Does nobody has any sense of this number for US right now??

Total recovery shale guesstimate is somewhere between 18-24billion out of all the shale plays. That would be easy viable . Just a guess

USGS says Permian alone at 40billion but half that isn't easily extracted. Google it and read some. Some is true/some not so true. 

Edited by Old-Ruffneck

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9 hours ago, AcK said:

My understanding is P1 reserves are decided basis what is both technically and "economically" recoverable.

https://community.oilprice.com/topic/3219-mike-shellmans-musings-on-cartoon-of-the-week/?tab=comments#comment-20462

Under the category of “Reserves”, 3Ps are defined as follows:

Proved Reserves: Reserves with 90% certainty of commercial extraction

Probable Reserves: Reserves with 50% certainty of commercial extraction

Possible Reserves: Reserves with 10% certainty of commercial extraction.

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8 hours ago, Tom Kirkman said:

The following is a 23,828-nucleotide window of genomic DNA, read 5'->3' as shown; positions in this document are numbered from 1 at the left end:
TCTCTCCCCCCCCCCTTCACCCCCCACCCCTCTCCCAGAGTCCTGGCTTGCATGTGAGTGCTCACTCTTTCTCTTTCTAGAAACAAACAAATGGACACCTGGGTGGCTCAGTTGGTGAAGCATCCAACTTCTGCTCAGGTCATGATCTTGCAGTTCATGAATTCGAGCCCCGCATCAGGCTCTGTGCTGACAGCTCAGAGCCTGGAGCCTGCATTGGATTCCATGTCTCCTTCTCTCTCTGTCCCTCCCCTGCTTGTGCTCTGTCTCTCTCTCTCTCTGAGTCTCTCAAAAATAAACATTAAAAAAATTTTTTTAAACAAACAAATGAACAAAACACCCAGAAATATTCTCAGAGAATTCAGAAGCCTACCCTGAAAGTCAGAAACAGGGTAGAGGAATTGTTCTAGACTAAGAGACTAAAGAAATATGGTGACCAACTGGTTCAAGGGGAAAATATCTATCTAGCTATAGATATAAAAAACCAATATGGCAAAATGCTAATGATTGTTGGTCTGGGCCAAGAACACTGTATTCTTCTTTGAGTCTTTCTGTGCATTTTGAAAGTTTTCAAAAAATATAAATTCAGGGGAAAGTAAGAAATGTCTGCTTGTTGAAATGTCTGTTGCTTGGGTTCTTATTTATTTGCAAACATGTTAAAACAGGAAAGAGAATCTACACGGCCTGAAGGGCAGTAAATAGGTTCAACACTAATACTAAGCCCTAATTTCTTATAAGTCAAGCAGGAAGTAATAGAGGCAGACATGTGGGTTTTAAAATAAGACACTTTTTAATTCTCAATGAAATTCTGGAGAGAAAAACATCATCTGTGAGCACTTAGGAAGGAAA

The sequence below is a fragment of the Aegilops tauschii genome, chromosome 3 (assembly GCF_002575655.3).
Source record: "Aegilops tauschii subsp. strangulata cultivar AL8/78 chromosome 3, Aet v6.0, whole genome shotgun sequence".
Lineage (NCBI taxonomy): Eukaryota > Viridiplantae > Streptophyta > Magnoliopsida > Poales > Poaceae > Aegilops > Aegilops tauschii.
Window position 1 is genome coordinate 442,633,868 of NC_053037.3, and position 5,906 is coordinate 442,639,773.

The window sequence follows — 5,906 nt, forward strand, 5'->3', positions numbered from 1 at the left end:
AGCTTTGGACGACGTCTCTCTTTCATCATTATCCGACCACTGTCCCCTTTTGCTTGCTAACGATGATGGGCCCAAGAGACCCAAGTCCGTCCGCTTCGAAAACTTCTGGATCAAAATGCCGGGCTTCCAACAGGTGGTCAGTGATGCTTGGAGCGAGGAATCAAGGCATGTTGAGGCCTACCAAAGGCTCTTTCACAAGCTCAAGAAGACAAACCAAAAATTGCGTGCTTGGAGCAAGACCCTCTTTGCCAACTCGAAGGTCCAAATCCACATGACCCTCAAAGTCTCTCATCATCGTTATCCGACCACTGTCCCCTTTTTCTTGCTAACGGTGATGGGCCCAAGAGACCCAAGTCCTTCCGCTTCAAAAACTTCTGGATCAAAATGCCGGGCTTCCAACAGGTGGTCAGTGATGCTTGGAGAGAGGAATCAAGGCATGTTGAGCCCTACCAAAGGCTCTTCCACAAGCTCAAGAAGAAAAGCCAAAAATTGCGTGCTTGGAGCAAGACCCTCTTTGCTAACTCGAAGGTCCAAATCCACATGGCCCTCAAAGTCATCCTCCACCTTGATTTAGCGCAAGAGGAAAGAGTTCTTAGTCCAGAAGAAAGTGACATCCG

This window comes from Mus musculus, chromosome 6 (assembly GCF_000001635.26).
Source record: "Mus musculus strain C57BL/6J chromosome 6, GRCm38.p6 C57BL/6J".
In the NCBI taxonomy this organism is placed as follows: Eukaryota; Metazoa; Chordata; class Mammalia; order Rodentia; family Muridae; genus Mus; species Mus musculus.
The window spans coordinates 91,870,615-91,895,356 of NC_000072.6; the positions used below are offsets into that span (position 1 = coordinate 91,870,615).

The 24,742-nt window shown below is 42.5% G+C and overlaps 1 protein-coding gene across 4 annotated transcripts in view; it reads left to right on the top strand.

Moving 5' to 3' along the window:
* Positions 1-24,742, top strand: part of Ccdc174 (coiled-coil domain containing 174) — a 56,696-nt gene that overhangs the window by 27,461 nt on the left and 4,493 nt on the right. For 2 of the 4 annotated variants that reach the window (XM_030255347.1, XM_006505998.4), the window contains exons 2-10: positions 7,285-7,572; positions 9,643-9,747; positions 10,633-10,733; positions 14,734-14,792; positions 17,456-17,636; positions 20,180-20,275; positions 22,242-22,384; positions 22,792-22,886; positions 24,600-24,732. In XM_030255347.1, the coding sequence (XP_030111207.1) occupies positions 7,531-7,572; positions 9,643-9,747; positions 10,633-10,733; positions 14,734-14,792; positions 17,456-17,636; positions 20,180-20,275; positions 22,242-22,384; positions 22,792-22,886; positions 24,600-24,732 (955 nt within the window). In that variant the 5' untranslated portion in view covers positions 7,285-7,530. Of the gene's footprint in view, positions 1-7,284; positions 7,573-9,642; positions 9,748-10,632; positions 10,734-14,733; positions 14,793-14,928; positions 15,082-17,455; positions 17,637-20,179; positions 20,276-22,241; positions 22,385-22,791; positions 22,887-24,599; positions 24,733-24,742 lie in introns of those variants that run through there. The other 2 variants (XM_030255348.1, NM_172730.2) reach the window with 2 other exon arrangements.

https://community.oilprice.com/topic/3219-mike-shellmans-musings-on-cartoon-of-the-week/?tab=comments#comment-20462

Under the category of “Reserves”, 3Ps are defined as follows:

Proved Reserves: Reserves with 90% certainty of commercial extraction

Probable Reserves: Reserves with 50% certainty of commercial extraction

Possible Reserves: Reserves with 10% certainty of commercial extraction.

Thanks Tom, this is helpful.

Have been reading up on the reserves piece a bit. A useful resource for everyone's benefit below, although EIA is very leisurely in publishing this (2018 data wont be available till Nov-19!). The figure on Page 17 is quite interesting...

https://www.eia.gov/naturalgas/crudeoilreserves/pdf/usreserves.pdf

By the looks of it (40bn P1 reserves, 4bn annual production), US seems to run out of oil in 10 years. But new discoveries keep coming through (especially in Permian) and P2/P3 reserves keep getting confirmed (shifted to P1). So seems quite hard to say when will the Shale/ Permian (growth) will play out fully. Trends suggest another 3-4 years for sure (especially at US$60 WTI) but could be longer.

2 cents...